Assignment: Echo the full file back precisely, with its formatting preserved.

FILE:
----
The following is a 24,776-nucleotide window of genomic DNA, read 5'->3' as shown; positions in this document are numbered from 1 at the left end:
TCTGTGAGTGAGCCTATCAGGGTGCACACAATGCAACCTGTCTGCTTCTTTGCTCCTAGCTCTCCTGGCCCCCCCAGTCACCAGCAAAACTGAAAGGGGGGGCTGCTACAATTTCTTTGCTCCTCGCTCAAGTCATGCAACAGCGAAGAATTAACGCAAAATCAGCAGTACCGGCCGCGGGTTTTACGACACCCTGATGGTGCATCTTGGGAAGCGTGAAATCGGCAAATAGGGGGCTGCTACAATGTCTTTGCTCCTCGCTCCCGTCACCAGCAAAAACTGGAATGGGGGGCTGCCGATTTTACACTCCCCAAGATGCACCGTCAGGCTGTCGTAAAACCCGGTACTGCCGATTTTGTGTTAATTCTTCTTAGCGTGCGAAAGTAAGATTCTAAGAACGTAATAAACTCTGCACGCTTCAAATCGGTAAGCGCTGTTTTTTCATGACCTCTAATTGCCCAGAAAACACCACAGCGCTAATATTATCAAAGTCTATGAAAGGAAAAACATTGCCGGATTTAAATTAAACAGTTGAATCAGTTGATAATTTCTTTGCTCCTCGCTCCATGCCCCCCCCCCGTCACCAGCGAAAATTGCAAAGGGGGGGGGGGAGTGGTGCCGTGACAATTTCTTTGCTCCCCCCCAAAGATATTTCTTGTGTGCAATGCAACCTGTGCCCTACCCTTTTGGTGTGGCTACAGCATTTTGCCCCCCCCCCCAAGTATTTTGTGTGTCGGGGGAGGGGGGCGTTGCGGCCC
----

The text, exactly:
The following is a 24,776-nucleotide window of genomic DNA, read 5'->3' as shown; positions in this document are numbered from 1 at the left end:
TCTGTGAGTGAGCCTATCAGGGTGCACACAATGCAACCTGTCTGCTTCTTTGCTCCTAGCTCTCCTGGCCCCCCCAGTCACCAGCAAAACTGAAAGGGGGGGCTGCTACAATTTCTTTGCTCCTCGCTCAAGTCATGCAACAGCGAAGAATTAACGCAAAATCAGCAGTACCGGCCGCGGGTTTTACGACACCCTGATGGTGCATCTTGGGAAGCGTGAAATCGGCAAATAGGGGGCTGCTACAATGTCTTTGCTCCTCGCTCCCGTCACCAGCAAAAACTGGAATGGGGGGCTGCCGATTTTACACTCCCCAAGATGCACCGTCAGGCTGTCGTAAAACCCGGTACTGCCGATTTTGTGTTAATTCTTCTTAGCGTGCGAAAGTAAGATTCTAAGAACGTAATAAACTCTGCACGCTTCAAATCGGTAAGCGCTGTTTTTTCATGACCTCTAATTGCCCAGAAAACACCACAGCGCTAATATTATCAAAGTCTATGAAAGGAAAAACATTGCCGGATTTAAATTAAACAGTTGAATCAGTTGATAATTTCTTTGCTCCTCGCTCCATGCCCCCCCCCCGTCACCAGCGAAAATTGCAAAGGGGGGGGGGGAGTGGTGCCGTGACAATTTCTTTGCTCCCCCCCAAAGATATTTCTTGTGTGCAATGCAACCTGTGCCCTACCCTTTTGGTGTGGCTACAGCATTTTGCCCCCCCCCCCAAGTATTTTGTGTGTCGGGGGAGGGGGGCGTTGCGGCCC